Investing in TB has a strong return on investment, with an estimated US$16 to US$82 return for every dollar spent on TB research and development. Similarly, TB control could produce considerable economic benefits for high-burden countries, with savings three to seven times higher for every TB death averted.
More public finances must be allocated to TB (from increasing GDP levels due to economic development, taxing tobacco and alcohol and by increasing health insurance) in addition to increased investment in health infrastructure.
Countries most affected by TB — especially Brazil, India, China, South Africa and Russia — can and must step up their investments. Donor funding from high-income countries can then be targeted at low-income countries via mechanisms such as the Global Fund.
A human-rights based approach
Currently, TB care delivery systems are designed to suit the health system, not necessarily the person affected by TB.
A good example of this is the requirement for direct observation of TB therapy (DOT), which requires patients to swallow pills in front of health-care workers. A human-centred design approach is necessary to respond to patient needs, including access to peer counselling, mental health care during and after treatment, rehabilitation after therapy and respectful, individualized care.
To truly provide people-centred care, the TB community needs to follow the HIV community in embracing a human-rights framework in the treatment of TB.
Integrating TB into universal health coverage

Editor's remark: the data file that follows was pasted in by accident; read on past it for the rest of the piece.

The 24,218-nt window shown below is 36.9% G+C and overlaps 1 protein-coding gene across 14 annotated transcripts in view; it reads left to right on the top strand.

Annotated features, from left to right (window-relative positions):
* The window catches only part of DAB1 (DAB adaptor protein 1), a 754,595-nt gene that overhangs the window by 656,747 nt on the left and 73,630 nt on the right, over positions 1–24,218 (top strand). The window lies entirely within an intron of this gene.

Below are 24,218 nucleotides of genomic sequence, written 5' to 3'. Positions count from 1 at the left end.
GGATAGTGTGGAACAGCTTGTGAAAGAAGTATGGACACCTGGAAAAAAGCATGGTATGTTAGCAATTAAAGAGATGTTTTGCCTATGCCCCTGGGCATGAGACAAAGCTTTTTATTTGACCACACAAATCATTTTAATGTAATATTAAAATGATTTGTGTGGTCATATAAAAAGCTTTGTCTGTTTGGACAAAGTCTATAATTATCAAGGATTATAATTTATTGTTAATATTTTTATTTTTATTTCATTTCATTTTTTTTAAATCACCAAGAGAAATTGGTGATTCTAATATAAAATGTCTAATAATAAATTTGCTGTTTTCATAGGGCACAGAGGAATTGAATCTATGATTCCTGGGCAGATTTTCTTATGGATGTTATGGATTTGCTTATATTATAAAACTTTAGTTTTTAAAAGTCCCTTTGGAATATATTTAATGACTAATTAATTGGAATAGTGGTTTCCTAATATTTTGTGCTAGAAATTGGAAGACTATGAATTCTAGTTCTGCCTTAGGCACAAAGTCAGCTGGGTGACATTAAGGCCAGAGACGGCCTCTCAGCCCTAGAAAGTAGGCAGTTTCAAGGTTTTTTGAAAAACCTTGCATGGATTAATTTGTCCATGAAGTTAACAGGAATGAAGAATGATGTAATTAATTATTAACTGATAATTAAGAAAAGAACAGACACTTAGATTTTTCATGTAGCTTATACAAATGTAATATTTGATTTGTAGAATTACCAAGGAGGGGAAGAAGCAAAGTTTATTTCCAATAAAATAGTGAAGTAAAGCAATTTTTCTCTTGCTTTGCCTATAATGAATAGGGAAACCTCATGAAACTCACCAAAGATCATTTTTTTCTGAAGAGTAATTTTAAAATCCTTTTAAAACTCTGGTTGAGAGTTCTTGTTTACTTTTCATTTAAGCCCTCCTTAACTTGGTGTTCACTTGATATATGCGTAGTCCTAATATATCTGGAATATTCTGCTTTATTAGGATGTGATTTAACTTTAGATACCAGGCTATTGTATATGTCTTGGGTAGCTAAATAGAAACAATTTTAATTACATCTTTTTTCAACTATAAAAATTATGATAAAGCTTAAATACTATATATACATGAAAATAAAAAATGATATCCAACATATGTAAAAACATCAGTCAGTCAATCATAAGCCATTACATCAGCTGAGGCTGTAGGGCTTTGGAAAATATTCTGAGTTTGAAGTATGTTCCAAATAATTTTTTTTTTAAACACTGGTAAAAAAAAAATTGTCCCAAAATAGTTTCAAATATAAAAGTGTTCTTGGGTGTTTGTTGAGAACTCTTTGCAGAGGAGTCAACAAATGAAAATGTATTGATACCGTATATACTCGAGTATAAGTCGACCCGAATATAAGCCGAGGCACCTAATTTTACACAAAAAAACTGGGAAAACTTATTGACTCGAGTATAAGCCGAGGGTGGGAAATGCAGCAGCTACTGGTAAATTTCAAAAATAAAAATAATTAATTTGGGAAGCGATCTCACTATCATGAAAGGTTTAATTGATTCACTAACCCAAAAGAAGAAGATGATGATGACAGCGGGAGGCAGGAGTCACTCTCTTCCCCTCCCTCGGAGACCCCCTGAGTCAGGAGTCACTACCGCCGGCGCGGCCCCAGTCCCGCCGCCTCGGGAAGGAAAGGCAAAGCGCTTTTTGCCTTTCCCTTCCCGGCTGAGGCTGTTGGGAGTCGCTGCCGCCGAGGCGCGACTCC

Last year, at the Global Conference on Primary Health Care in Astana, Kazakhstan, world leaders endorsed a new declaration emphasizing the critical role of primary health care around the world. The declaration states that:
“Strengthening primary health care (PHC) is the most inclusive, effective and efficient approach to enhance people’s physical and mental health, as well as social well-being, and that PHC is a cornerstone of a sustainable health system for universal health coverage (UHC) and health-related Sustainable Development Goals.”
The Lancet Commission argues that progress towards ending TB should occur together with achieving universal health coverage. This means all people have access to high-quality health services — at a minimum, health promotion and primary care — at little or no cost at the point of service.
Given the reality that TB disproportionately affects the poorest, it is critical to ensure that TB services are included within essential universal health-care packages and social protection programs.
It is possible to build a world free of TB. The Lancet Commission report offers countries a road map to achieve these goals and end their TB epidemics. With targeted, proven strategies, smart investments based on sound science, accelerated research and development and a shared responsibility, we can defeat TB within a generation.
"Voices of the RSC” is a series of written interventions from Members of the Royal Society of Canada. The articles provide timely looks at matters of importance to Canadians, expressed by the emerging generation of Canada’s academic leadership. Opinions presented are those of the author(s), and do not necessarily reflect the views of the Royal Society of Canada.